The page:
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I am having a really difficult time writing proofs for these problems. I would greatly appreciate any suggestions for a strategy on how to look at such problems and begin writing a proof. Trying to create a DFA for L1, I found that the language is in fact regular. But I am unsure how to begin to prove it.

L1: {w | contains the same number of occurrences of 01 as 10}

L2: {w | contains the same number of occurrences of 00 as 11}

I appreciate any help with these.

Many Thanks in advance.

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I really don't see how a question with sets is automatically about set theory. – Asaf Karagila Jan 26 '13 at 22:26
Just providing an example of automaton or regular expression or syntax monoid that would recognize the language would be enough (of course you need to prove that the given object indeed recognizes the language). – dtldarek Jan 26 '13 at 22:59
Thanks for the reply. I already have a DFA for L1, so the next step would be to explain why the machine accepts the language? Is there a systematic way to do this? – Epsilon Jan 27 '13 at 2:02

For $L_1$ I’d set up a DFA with initial state $s_0$ and four other states, $s_{00},s_{01},s_{11}$, and $s_{10}$. The acceptor states are $s_0,s_{00}$, and $s_{11}$. The transition table is:

$$\begin{array}{c|c|c} &0&1\\ \hline\\ s_0&s_{00}&s_{11}\\ s_{00}&s_{00}&s_{01}\\ s_{01}&s_{00}&s_{01}\\ s_{11}&s_{10}&s_{11}\\ s_{10}&s_{10}&s_{11} \end{array}$$

This is essentially two otherwise disjoint automata with a common initial state. If the first input is $0$, states $s_{11}$ and $s_{10}$ are never entered, and if the first input is $1$, states $s_{00}$ and $s_{01}$ are never entered.

Clearly any word of length at most $1$ is accepted; that’s correct, since those words have neither $01$ nor $10$. Show by induction on $|w|$ that a word $w\in\{0,1\}^*$ of length at least $1$ with first symbol $i$ takes the automaton to state $s_{ii}$ if and only if its last symbol is $i$. Finally, show that $w\in L_1$ if and only if the first and last symbols of $w$ are equal. You can do this by induction on $|w|$, but you can also simply observe that if $w=s_1\dots s_n$, and we call $k\in\{1,\dots,n-1\}$ a transition point if $s_k\ne s_{k+1}$, then $w\in L_1$ if and only if $w$ has an even number of transition points and therefore identical first and last symbols: consecutive transitions must be of opposite types. (That is, a $01$ transition cannot be followed by another $01$ transition without an intervening $10$ transition.)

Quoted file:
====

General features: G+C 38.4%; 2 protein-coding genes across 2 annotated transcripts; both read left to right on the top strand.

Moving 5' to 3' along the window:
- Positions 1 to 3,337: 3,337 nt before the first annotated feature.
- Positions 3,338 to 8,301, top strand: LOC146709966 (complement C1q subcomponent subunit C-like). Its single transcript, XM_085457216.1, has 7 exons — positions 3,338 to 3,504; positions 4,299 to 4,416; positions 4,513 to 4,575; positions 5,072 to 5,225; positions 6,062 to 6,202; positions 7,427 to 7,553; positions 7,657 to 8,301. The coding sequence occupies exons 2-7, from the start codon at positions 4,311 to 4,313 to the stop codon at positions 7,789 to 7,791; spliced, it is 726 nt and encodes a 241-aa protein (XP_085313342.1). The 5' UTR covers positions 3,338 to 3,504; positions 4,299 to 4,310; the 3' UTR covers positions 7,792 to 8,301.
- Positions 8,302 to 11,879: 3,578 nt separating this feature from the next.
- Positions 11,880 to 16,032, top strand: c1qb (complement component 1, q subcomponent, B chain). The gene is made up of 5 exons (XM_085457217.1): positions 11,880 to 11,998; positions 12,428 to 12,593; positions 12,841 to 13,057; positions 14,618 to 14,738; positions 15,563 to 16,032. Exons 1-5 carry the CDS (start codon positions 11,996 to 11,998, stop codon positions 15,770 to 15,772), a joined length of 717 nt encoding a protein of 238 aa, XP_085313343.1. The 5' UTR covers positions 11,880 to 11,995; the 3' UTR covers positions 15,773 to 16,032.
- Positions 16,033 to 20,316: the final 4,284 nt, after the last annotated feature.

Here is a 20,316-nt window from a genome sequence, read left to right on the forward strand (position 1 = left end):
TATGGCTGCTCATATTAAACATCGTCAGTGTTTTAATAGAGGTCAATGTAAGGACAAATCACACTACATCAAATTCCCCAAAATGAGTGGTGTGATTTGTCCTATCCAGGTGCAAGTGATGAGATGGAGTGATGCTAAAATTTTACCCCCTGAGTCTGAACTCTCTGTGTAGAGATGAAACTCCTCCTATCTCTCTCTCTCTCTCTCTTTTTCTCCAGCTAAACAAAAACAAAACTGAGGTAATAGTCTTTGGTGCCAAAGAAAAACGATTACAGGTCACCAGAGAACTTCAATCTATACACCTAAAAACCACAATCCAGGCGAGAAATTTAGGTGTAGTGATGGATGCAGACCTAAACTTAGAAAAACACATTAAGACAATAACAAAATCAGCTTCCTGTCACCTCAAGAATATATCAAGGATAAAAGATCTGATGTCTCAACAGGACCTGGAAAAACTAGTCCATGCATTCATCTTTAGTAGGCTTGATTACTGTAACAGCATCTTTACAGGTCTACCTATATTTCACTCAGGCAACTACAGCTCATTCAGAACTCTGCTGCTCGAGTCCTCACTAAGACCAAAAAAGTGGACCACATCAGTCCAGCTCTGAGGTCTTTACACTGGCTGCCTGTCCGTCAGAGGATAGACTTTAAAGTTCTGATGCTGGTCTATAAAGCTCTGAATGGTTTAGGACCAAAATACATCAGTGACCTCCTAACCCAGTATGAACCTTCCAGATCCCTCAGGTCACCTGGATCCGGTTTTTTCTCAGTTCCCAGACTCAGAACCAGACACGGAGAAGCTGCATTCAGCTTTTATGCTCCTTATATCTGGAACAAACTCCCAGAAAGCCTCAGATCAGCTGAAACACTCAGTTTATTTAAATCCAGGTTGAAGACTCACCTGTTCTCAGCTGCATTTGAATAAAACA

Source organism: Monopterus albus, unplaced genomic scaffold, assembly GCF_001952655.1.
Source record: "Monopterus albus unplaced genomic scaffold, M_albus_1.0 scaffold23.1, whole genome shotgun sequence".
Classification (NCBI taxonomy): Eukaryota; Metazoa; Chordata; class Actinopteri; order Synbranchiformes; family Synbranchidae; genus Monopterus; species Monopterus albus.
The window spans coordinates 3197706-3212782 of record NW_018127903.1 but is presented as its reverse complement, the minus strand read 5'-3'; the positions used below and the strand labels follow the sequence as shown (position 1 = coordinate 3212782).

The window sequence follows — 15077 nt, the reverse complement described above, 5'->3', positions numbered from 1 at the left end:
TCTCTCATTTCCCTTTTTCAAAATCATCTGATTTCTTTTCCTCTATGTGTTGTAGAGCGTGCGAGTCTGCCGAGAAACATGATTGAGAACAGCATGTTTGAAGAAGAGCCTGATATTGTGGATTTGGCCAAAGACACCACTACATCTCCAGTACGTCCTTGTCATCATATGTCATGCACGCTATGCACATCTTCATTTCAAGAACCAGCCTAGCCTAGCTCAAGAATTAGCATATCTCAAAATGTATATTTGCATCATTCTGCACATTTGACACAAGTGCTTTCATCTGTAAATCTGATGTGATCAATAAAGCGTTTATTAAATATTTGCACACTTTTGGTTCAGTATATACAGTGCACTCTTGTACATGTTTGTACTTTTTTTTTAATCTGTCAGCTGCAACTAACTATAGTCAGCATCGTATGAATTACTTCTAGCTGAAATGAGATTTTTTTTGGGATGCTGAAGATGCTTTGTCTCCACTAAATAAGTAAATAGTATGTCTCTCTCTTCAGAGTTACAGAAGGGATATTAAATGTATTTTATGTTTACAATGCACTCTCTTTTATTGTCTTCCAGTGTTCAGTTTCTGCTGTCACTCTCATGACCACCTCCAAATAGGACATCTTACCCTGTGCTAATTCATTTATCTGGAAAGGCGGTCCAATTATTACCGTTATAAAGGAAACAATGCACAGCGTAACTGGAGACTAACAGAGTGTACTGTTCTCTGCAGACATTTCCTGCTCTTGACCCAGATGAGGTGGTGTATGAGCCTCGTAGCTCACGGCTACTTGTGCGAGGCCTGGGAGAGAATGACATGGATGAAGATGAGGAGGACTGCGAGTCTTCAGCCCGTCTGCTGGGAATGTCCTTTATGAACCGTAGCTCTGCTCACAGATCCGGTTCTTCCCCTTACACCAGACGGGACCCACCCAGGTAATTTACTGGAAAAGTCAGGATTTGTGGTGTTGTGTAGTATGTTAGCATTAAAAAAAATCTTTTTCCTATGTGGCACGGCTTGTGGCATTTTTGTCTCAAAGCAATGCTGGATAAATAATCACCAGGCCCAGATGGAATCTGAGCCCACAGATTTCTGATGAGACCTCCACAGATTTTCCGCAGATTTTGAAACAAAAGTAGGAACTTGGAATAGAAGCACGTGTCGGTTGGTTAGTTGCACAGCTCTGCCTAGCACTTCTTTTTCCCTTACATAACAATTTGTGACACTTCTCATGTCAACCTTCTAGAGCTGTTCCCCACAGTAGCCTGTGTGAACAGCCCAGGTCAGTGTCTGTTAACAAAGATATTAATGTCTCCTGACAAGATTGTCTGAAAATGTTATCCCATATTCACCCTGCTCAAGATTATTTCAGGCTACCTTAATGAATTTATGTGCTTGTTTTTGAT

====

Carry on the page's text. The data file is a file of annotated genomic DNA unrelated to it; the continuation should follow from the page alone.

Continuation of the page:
HINT for $L_2$: What language do you get when you intersect $L_2$ with the regular language generated by the regular expression $00^*11^*$? Is that language regular?

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+1 Thanks for the reply. For L2, I think it is... why wouldnt it be? (00)^2(11)^2, (00)^3(11)^3, ... (00)^n(11)^n, am I wrong? – Epsilon Jan 27 '13 at 16:13
@MHZ: You’re welcome. The intersection isn’t quite what you wrote; it’s $\{0^n1^n:n\ge 1\}$, which is one of the classic examples of a language that is context-free but not regular. See here for a proof using the pumping lemma. – Brian M. Scott Jan 27 '13 at 20:22

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